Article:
With the death of Lady Jean Fforde it feels as if an era has come to an end. Lady Jean was deeply involved in many Arran voluntary groups and activities and was held in high regard by islanders for her good works here over many years. One of her last actions was to gift the green at Lamlash to the council and so allow the start of work to protect it from erosion by the sea.

However her family’s company, Arran Estates, the major landowner on the island, serves as a reminder of the on-going scandal of land ownership in Scotland, having been involved in some high-profile evictions of tenants in recent years.

In 1999 Lady Jean was listed alongside Sheikh Mohammed bin Rashid al-Maktoum, the Prince of Dubai, who owns a 63,000-acre estate in Wester Ross, as one of the ten lairds with most to fear from land reform. The list was compiled by Andy Wightman, now a Green MSP and author of a comprehensive analysis of land ownership in Scotland, published in The Sunday Times. “These are landowners who are throwbacks to the Victorian period when lairds were masters of their dominion,” Mr Wightman wrote.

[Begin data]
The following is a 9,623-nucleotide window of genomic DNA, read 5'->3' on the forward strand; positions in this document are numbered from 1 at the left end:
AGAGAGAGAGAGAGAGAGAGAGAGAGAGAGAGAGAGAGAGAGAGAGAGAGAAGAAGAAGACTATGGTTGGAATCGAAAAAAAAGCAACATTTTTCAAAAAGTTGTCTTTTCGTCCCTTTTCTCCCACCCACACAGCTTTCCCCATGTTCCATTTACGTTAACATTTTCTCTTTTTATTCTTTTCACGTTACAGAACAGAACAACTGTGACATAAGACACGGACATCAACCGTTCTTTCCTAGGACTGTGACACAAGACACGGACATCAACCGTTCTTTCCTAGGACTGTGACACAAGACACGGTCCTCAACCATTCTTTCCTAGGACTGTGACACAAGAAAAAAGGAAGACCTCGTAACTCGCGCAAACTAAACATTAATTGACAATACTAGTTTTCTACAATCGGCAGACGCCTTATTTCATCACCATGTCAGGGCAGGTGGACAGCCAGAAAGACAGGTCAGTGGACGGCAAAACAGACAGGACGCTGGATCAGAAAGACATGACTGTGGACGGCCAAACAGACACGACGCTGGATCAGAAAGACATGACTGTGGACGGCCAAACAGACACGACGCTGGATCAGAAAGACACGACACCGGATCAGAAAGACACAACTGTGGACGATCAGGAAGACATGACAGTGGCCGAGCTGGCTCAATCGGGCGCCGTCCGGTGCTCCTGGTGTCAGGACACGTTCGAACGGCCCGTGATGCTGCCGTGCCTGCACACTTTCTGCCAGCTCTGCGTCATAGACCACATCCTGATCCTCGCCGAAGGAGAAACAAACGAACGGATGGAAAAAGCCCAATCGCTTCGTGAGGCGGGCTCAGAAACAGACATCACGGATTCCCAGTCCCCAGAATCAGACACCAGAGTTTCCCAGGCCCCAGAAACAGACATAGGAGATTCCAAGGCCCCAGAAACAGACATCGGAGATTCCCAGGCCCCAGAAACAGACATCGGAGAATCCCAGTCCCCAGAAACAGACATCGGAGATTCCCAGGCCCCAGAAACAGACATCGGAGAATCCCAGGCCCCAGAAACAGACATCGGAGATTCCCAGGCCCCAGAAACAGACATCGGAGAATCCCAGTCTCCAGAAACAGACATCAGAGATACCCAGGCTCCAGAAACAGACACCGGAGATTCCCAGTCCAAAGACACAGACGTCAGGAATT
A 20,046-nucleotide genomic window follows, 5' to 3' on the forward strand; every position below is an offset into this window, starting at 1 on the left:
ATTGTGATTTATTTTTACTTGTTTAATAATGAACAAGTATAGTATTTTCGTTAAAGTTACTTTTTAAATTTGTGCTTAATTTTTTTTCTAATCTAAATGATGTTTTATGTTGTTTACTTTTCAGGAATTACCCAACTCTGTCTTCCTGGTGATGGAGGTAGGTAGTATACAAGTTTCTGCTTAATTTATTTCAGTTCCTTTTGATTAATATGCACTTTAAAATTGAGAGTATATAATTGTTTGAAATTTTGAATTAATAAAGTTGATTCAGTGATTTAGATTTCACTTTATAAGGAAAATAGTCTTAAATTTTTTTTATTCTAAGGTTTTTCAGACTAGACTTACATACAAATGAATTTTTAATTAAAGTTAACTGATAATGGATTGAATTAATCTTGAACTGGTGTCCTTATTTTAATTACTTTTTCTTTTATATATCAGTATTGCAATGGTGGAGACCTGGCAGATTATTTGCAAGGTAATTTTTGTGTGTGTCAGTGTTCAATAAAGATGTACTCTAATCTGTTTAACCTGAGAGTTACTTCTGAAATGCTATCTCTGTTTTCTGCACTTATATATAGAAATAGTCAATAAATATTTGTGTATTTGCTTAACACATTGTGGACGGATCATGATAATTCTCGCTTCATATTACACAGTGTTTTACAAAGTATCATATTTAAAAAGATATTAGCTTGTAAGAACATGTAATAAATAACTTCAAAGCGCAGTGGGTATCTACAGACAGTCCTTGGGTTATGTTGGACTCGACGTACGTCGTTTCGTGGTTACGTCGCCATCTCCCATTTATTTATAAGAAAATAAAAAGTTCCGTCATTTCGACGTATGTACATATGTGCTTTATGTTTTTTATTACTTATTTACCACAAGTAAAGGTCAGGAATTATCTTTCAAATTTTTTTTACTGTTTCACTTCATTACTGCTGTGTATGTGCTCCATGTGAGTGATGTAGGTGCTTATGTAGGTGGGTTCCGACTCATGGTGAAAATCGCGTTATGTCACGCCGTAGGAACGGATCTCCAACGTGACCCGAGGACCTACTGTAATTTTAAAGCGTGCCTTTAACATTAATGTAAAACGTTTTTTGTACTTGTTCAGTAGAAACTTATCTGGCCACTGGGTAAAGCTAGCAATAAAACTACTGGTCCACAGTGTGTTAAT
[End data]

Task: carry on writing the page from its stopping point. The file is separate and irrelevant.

It remains to be seen whether the Scottish Government’s admirable land reform promises will come to anything, or whether things will carry on as before or indeed now deteriorate further on Arran. Many will remember that Lady Jean’s son, Charles Fforde, once accused the Scottish Land Commission of “bizarre behaviour in line with Leninist principles”.